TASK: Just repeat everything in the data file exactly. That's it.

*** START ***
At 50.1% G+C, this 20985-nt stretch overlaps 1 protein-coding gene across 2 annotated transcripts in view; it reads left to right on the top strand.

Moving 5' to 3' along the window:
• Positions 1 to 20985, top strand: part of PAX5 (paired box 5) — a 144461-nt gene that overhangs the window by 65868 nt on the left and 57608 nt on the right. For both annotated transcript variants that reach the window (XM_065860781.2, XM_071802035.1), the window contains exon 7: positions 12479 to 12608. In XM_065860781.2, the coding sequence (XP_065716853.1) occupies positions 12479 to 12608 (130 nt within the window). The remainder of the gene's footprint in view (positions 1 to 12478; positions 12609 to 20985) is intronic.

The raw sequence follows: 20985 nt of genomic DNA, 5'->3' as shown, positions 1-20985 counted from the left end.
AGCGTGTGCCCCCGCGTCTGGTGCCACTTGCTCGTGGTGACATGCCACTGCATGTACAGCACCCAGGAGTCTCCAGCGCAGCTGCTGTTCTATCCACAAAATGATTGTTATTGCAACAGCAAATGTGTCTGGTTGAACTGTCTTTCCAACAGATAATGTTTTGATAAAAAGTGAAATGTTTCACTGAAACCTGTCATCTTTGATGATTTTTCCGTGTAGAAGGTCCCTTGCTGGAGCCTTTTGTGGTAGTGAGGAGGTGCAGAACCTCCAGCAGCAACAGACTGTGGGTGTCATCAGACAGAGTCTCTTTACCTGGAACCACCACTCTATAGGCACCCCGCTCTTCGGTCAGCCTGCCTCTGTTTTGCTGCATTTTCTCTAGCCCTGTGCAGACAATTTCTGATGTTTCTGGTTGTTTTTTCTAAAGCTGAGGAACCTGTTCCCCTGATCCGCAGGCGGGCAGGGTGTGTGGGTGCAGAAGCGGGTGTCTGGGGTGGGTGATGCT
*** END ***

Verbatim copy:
At 50.1% G+C, this 20985-nt stretch overlaps 1 protein-coding gene across 2 annotated transcripts in view; it reads left to right on the top strand.

Moving 5' to 3' along the window:
• Positions 1 to 20985, top strand: part of PAX5 (paired box 5) — a 144461-nt gene that overhangs the window by 65868 nt on the left and 57608 nt on the right. For both annotated transcript variants that reach the window (XM_065860781.2, XM_071802035.1), the window contains exon 7: positions 12479 to 12608. In XM_065860781.2, the coding sequence (XP_065716853.1) occupies positions 12479 to 12608 (130 nt within the window). The remainder of the gene's footprint in view (positions 1 to 12478; positions 12609 to 20985) is intronic.

The raw sequence follows: 20985 nt of genomic DNA, 5'->3' as shown, positions 1-20985 counted from the left end.
AGCGTGTGCCCCCGCGTCTGGTGCCACTTGCTCGTGGTGACATGCCACTGCATGTACAGCACCCAGGAGTCTCCAGCGCAGCTGCTGTTCTATCCACAAAATGATTGTTATTGCAACAGCAAATGTGTCTGGTTGAACTGTCTTTCCAACAGATAATGTTTTGATAAAAAGTGAAATGTTTCACTGAAACCTGTCATCTTTGATGATTTTTCCGTGTAGAAGGTCCCTTGCTGGAGCCTTTTGTGGTAGTGAGGAGGTGCAGAACCTCCAGCAGCAACAGACTGTGGGTGTCATCAGACAGAGTCTCTTTACCTGGAACCACCACTCTATAGGCACCCCGCTCTTCGGTCAGCCTGCCTCTGTTTTGCTGCATTTTCTCTAGCCCTGTGCAGACAATTTCTGATGTTTCTGGTTGTTTTTTCTAAAGCTGAGGAACCTGTTCCCCTGATCCGCAGGCGGGCAGGGTGTGTGGGTGCAGAAGCGGGTGTCTGGGGTGGGTGATGCT